Fact: A diet high in sugar from sweets, hidden sugars in processed foods and refined carbohydrates can lead to weight gain and this puts you at risk for cardiovascular problems. Plenty of fibre is extremely beneficial for heart health as it removes excess cholesterol and provides the body with protection from free radicals.

We recommend:

  • Swap refined grains for whole grains such as wild rice, whole grain breads, almond flour, brown rice pasta and quinoa.
  • Swap sweets for berries, dark chocolate, trail mix with dried fruit or frozen yogurt bark.
  • Choose plain yogurt over flavoured, and add heart-healthy blueberries with ground flax seeds for breakfast or a snack.
  • Aim for a daily fibre intake of 25–30 grams from leafy greens, beans and legumes, cruciferous veggies like broccoli, cabbage, Brussels sprouts, and kale, red and blue berries, whole grains, nuts and seeds.
Heart Myth #4
Eggs Raise Cholesterol Levels

Fact: Eggs are high in dietary cholesterol, but are also an excellent source of protein, vitamins and minerals. Often, it’s the foods we pair eggs with that contribute to the overall saturated fat content, such as bacon and sausage, which we fry in butter and serve with a side of white toast…and more butter. If anything, eggs help raise the ‘good’ cholesterol, also known as HDL cholesterol. This is the favourable type that removes the bad LDL cholesterol from our arteries.

We recommend:

  • If you are concerned about your cholesterol levels, limit your egg consumption to once or twice per week.
  • Skip the yolk and try an egg white omelette with veggies.
  • Poach or bake eggs instead of frying them.
Heart Myth #5
Fat-Free Foods Are Healthier Choices

Fact: You will see low fat, reduced fat, fat-free and light on nutrition labels, referring to how much fat is in the product. We should watch the quality of fats we consume but remember that we need dietary fat for organ insulation, hormone synthesis, brain health and energy. When fat is removed from food it loses some taste, so more sodium, additives and sugar are often added to compensate. This is dangerous because a diet high in sodium, processed food and carbohydrates contributes to high blood pressure and weight gain. Focus more on the type of fat listed on the nutrition label, plus any added salt, before you reach for a fat-free option.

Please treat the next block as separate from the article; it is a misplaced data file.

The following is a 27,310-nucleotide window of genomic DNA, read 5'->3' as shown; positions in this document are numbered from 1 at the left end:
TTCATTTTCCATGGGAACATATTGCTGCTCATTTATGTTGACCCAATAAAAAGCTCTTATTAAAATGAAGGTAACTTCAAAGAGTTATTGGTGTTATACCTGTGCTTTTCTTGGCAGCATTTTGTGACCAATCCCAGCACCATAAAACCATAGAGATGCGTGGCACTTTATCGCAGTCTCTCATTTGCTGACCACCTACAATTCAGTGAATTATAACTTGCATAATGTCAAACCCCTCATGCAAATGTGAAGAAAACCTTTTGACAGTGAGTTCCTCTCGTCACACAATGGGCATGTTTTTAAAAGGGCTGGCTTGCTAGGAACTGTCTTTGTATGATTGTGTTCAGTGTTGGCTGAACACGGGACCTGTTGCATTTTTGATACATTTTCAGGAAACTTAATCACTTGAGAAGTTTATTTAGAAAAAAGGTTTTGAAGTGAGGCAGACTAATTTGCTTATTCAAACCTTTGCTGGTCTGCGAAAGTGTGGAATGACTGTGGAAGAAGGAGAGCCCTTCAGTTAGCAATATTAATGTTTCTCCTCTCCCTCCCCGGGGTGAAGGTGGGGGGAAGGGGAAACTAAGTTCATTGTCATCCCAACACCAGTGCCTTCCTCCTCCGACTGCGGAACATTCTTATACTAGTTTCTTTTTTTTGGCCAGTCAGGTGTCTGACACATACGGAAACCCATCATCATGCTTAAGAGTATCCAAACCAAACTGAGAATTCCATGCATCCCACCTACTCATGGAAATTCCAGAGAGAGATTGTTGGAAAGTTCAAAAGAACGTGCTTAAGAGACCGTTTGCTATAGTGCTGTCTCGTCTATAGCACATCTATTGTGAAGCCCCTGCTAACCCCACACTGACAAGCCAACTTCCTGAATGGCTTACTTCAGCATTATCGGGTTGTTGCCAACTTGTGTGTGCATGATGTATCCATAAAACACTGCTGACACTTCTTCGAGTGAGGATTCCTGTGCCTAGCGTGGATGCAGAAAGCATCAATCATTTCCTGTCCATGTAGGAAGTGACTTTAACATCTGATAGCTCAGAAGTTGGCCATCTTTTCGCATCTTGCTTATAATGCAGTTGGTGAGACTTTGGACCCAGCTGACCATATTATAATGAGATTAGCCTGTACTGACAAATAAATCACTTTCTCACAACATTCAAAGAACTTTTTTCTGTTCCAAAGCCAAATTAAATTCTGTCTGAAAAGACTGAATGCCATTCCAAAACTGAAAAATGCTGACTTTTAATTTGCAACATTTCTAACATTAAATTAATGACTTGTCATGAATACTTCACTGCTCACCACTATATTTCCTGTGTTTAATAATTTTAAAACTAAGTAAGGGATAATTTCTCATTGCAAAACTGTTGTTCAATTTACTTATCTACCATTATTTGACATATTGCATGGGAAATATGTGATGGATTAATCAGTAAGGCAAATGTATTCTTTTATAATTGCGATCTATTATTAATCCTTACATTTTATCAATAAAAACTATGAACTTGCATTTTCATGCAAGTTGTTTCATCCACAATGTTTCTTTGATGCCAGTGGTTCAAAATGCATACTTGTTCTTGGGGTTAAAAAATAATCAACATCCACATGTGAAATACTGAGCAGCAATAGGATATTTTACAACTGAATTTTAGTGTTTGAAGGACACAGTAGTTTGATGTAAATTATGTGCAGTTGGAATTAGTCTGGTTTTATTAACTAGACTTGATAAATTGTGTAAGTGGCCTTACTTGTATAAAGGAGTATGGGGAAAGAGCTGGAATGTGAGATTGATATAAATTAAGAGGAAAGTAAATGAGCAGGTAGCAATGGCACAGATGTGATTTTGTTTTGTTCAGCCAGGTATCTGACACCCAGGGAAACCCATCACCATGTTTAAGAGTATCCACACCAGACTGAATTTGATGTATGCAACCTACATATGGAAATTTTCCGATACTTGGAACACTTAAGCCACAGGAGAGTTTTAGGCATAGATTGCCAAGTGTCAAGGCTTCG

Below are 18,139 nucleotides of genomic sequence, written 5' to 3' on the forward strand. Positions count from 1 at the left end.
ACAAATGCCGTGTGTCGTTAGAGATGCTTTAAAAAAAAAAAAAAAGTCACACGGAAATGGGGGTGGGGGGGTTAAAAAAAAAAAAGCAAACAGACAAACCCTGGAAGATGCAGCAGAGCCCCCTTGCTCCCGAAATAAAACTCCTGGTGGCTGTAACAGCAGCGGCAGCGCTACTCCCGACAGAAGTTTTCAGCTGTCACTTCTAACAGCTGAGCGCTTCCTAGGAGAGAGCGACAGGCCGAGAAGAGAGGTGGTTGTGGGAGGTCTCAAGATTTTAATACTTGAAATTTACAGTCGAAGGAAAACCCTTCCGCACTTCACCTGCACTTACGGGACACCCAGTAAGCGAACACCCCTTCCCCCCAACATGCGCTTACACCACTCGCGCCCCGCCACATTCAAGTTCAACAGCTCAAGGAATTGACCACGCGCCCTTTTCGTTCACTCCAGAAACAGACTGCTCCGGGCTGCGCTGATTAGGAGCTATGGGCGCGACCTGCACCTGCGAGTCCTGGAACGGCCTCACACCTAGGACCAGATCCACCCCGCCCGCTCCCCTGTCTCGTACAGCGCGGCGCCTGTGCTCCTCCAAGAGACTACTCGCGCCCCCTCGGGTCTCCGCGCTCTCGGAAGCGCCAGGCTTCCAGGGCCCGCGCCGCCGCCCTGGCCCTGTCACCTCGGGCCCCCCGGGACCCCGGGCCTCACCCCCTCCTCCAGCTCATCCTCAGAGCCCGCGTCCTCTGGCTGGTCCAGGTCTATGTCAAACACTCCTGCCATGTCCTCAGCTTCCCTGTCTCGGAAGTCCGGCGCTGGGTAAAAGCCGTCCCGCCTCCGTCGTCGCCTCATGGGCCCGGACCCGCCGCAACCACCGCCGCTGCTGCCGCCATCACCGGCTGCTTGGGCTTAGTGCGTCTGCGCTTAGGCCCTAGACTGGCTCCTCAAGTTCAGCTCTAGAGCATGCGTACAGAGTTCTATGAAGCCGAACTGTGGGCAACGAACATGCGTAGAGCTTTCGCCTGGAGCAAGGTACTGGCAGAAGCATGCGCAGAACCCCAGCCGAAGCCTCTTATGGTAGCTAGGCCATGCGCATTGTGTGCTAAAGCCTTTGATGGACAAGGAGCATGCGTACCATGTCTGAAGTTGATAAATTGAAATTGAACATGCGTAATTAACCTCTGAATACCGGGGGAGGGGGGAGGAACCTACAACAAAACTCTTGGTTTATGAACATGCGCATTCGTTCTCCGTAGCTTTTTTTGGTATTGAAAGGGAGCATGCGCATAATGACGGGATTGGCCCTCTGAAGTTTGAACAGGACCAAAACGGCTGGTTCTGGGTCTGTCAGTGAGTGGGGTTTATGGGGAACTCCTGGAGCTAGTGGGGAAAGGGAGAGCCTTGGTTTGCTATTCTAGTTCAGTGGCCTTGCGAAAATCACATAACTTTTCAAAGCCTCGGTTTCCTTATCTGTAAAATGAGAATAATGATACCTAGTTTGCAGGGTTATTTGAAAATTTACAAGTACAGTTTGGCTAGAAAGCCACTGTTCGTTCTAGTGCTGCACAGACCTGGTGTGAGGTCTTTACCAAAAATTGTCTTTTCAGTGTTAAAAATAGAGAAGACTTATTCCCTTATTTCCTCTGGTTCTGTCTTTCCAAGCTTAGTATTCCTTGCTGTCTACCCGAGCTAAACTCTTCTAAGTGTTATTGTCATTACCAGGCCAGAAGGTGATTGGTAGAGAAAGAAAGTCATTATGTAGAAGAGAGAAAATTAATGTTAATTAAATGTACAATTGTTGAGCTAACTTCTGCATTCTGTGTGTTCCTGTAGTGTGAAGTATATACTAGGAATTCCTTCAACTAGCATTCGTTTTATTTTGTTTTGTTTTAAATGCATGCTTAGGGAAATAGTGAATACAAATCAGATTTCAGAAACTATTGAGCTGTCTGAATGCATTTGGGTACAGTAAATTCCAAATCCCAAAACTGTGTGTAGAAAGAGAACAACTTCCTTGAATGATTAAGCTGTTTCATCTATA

We recommend:

  • Swap added salt on your food for flavourful and heart-healthy herbs and spices like cinnamon, turmeric, cayenne pepper, parsley, ginger, garlic and curry powder.
  • Choose yogurt, cheese and milk with light, moderate or full fat content instead of zero fat and consume it in moderation along with plenty of fibre from whole grains and vegetables. Be sure to check the nutrition label for added sugar.
  • Choose low sodium soups, condiments, dressings and broths wherever possible. 

Jen Casey is a Certified Nutritional Practitioner. She focuses on holistic, diet-free approaches to weight loss and balancing hormones through nutrition and lifestyle. Book a free 30-minute online nutrition appointment with Jen or one of our other nutritionists at

Article was published in The Good Life magazine.